But, in this digital highland, when it comes to versatility—and winners—there really can be only one. Thanks to Scrivener’s template system, I’d say the winner in this battle is clearly decided.

For those who missed yesterday’s article on Scrivener templates, the short version is that Scrivener comes with a few built-in templates designed to help writers format their novels, nonfiction essays, screenplays, commercials, etc. accurately and efficiently. But, what the article doesn’t cover is Scrivener’s network of rock star-level users who have made and uploaded their own templates to accomplish development feats that range from detailed outlines, to character creators, to world-building tools, and to genre fiction beat sheets to name a few choices.

In Part 6 of the yWriter vs. Scrivener series (on YouTube), I’ll show you how to find some of these templates, briefly go over how to use them, and I’ll even show you one of my own templates-in-progress that can help manage a writing career. By the time you get to the end, you’ll see just how much more you can do with a Scrivener template than you can with just about any other document type, including anything you’ll find in that oversexed Microsoft Word program.

Granted, you’ll still have to bring your imagination with you. At the end of the day, it’s still an overview. But, it’s a fine overview indeed.

Just watch the video. You’ll learn something about planning a story if you do.

Also, don’t forget to leave a comment if you have any Scrivener templates you’d like to see. Leaving comments is a great way to make yourself even more important!

The Fiction Template on Scrivener (yWriter vs. Scrivener, Part 5)

For anyone who has ever explored Microsoft Word thoroughly, he or she will find that the beauty of Word is not in the user’s ability to type in a bunch of words on a document and hit save, but the ability for him to type in a bunch of words on a pre-rendered template and hit save. For students and professionals, this beauty is a hottie.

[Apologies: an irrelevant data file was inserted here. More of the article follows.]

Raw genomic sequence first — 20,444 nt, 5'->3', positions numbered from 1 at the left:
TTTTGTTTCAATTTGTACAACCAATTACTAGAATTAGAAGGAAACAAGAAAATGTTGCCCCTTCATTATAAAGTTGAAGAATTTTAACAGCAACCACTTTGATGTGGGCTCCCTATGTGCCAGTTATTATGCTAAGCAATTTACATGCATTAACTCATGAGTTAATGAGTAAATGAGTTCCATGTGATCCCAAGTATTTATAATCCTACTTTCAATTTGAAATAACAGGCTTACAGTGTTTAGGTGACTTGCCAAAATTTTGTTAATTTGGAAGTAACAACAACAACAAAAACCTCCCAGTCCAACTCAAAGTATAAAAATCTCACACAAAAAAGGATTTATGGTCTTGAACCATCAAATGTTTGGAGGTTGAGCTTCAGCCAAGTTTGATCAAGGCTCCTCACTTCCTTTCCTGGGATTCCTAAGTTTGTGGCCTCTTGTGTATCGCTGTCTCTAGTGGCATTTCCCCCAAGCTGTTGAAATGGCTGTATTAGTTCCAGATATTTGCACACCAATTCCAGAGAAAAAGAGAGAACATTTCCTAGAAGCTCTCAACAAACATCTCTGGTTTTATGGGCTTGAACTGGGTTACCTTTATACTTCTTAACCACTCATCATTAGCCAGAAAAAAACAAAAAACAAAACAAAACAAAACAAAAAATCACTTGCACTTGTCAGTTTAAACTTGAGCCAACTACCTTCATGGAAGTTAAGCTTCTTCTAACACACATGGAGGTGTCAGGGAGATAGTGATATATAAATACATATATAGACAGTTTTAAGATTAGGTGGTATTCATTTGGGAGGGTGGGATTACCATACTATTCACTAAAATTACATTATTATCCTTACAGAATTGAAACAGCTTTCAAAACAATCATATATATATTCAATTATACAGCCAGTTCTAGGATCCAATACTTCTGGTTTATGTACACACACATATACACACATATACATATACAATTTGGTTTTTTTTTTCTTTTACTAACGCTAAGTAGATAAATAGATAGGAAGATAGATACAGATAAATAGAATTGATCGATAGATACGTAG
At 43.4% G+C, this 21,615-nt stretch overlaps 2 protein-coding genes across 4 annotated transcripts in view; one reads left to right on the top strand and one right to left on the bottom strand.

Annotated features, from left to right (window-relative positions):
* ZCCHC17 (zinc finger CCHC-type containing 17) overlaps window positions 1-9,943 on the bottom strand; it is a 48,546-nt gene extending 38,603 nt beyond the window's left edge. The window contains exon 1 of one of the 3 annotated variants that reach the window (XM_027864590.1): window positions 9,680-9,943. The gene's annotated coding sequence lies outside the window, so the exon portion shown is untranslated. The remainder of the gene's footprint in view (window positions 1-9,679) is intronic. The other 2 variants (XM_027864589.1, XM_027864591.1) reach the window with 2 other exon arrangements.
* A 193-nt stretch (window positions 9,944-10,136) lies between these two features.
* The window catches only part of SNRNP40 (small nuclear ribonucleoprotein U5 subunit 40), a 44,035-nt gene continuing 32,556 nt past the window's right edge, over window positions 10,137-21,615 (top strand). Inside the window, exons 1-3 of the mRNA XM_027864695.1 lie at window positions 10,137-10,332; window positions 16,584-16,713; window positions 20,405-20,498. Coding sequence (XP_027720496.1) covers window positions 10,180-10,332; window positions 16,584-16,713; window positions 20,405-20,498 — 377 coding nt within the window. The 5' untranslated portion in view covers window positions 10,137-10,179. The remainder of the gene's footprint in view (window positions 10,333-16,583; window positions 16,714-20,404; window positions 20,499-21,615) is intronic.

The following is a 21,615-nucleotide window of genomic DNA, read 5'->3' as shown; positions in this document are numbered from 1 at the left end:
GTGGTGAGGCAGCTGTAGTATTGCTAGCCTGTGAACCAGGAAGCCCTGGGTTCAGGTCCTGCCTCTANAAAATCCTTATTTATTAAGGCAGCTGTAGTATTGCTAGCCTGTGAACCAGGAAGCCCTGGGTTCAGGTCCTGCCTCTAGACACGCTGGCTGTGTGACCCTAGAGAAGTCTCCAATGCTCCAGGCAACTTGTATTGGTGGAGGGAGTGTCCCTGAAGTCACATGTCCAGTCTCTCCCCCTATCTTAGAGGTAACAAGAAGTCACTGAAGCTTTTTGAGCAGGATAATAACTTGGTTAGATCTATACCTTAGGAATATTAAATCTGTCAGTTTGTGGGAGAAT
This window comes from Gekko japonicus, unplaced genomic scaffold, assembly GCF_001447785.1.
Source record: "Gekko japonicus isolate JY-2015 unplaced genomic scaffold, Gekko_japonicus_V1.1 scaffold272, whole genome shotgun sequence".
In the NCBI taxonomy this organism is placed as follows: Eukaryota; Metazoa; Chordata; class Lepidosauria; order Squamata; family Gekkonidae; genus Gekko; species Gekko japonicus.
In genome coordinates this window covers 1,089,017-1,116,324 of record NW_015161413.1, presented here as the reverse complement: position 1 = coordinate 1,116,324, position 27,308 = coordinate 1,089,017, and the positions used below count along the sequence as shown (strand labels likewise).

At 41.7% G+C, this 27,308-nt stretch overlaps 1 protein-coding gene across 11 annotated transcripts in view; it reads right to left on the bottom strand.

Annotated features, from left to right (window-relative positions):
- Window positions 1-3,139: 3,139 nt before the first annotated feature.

But, for the average storyteller, Microsoft Word’s templates are—how shall we say?—quite limited:

word template books

Sure, Microsoft has made the effort to recognize the average novelist by providing a manuscript template that’s great for those who aspire to publish traditionally. For a $300 piece of writing software, it had better do at least that.

But Scrivener has that exact same template, too, and it offers that template because it knows it’s made for writers, not just for business professionals and academics who think a thesis is supposed to be nothing more than a list of three arguable points and a loose interpretation of how those points fit together.

scrivener template example

Yes, Scrivener considers that writers of fiction (and non-fiction and scriptwriting) want the templates to do the job right, but they also want the tools to organize the job so that the scenes and chapters fit into the manuscript format seamlessly. They also want to do all of that stuff while having the freedom to cram all of their research materials (including character and setting sheets and templates) into its own folder where it cannot corrupt the story document, nor can it get lost through the unfortunate process of misnaming the research files and putting them in the same place where you put all of your old college literature critiques from 20 years ago, which you think might be in My Documents 1998_a2_crit lit alpha, but it could also be in that folder you refuse to open because it’s labeled “In the Event of My Kidnapping,” which you created during your intense paranoia stage (or your quarter-life crisis) in the early 2000s (not to imply that I would ever do such a thing…).

But, Scrivener goes one step further: It allows you to compile that manuscript into the appropriate format and includes self-publishing formats for e-books, if you’re inclined to skip the process of pandering to the traditional publishers.

All of this for a sixth of Microsoft Word’s cost.